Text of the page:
Indeed, we may be witnessing an event of epochal proportions, signalling an end to the Western Liberal International Economic Order, as we know it. This may please some, such as Russia’s President Vladimir Putin, and perhaps a few of his BRICS counterparts including elements of South Africa’s foreign policy elite, but definitely not all. For those, like myself, that recognise the enormous stability that US leadership of the international system has brought over the past few decades, warts and all, this is indeed a brave new world we are heading into, and the skies are darkening, rapidly.
If you’re looking for hope in this rather bleak picture, you could perhaps take refuge in this sage observation on the US role in the world, widely, but perhaps incorrectly, attributed to Winston Churchill: ‘you can always trust Americans to do the right thing, but only after they’ve exhausted all available alternatives’.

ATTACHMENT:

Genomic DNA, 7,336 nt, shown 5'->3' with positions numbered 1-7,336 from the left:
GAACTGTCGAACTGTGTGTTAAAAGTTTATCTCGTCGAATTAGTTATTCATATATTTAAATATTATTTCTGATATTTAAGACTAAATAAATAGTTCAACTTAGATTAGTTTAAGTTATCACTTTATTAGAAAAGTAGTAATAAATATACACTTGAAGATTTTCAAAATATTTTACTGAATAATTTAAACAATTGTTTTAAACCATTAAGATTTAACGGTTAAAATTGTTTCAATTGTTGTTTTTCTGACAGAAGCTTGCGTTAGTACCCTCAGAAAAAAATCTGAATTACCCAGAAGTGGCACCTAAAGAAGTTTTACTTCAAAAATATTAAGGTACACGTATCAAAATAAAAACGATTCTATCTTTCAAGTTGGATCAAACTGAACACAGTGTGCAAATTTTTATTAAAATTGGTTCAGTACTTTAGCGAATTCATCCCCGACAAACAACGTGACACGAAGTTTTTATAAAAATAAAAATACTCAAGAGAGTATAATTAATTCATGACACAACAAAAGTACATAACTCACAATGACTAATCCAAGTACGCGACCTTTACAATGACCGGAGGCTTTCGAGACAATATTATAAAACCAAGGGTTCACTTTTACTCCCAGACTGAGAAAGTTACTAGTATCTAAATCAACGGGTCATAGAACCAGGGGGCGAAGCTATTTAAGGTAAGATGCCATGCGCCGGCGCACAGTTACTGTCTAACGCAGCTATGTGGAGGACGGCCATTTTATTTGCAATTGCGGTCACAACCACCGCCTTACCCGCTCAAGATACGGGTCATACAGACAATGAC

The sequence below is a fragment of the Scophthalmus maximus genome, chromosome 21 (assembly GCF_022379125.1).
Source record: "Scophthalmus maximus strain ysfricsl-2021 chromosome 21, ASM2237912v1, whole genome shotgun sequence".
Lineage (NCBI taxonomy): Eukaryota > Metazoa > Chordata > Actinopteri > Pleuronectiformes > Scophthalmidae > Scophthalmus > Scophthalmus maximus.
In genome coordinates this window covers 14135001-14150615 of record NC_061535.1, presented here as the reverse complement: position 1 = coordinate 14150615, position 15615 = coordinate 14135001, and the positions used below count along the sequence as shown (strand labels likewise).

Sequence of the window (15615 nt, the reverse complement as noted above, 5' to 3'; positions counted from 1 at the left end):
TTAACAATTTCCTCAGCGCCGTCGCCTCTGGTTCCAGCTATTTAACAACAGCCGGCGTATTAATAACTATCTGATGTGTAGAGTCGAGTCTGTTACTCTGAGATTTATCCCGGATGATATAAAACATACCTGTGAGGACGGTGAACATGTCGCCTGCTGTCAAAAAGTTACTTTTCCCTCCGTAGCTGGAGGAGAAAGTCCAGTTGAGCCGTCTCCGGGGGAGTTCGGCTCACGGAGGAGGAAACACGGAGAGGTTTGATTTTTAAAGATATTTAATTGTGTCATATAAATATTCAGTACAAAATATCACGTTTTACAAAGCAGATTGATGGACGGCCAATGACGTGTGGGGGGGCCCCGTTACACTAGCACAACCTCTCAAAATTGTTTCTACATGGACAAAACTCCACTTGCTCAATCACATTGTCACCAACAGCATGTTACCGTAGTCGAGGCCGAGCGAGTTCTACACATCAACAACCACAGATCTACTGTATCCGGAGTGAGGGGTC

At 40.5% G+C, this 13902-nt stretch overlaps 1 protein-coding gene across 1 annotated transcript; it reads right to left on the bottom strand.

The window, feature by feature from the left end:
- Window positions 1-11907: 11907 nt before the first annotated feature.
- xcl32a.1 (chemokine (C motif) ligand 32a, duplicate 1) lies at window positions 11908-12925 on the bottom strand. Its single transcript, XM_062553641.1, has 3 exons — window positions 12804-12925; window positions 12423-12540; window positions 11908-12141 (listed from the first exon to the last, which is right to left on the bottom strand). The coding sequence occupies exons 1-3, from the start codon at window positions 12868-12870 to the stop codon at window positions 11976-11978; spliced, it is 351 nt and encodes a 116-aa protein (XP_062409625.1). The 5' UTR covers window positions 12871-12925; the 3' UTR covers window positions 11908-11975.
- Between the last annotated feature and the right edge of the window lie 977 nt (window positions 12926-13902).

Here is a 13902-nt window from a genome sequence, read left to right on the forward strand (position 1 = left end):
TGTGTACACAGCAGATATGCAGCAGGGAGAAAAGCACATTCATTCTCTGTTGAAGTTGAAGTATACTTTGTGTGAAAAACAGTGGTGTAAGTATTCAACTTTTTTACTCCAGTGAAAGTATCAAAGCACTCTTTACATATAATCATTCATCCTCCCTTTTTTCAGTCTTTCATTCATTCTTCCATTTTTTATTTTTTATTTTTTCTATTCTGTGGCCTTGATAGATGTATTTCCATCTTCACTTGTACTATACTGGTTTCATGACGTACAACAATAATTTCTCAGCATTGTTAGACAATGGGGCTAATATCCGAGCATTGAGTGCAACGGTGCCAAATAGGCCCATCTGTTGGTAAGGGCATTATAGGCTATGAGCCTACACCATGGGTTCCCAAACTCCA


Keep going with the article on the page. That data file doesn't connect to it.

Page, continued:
Personally I think that Trump is serious about his agenda. So what does all this mean for South Africa, and our trade relations with the US?
First, should the darkest scenarios unfold, it is highly likely that global trade, investment, and growth will be seriously, and negatively, affected. This would be likely to tip South Africa into economic recession, which would undoubtedly exacerbate our already heated politics, and deepen our social crisis.
Secondly, we would largely be a bystander in the ensuing ‘fight of the elephants’. As the sayings go, when this happens the grass gets trampled, and it is better to stay out of the jungle.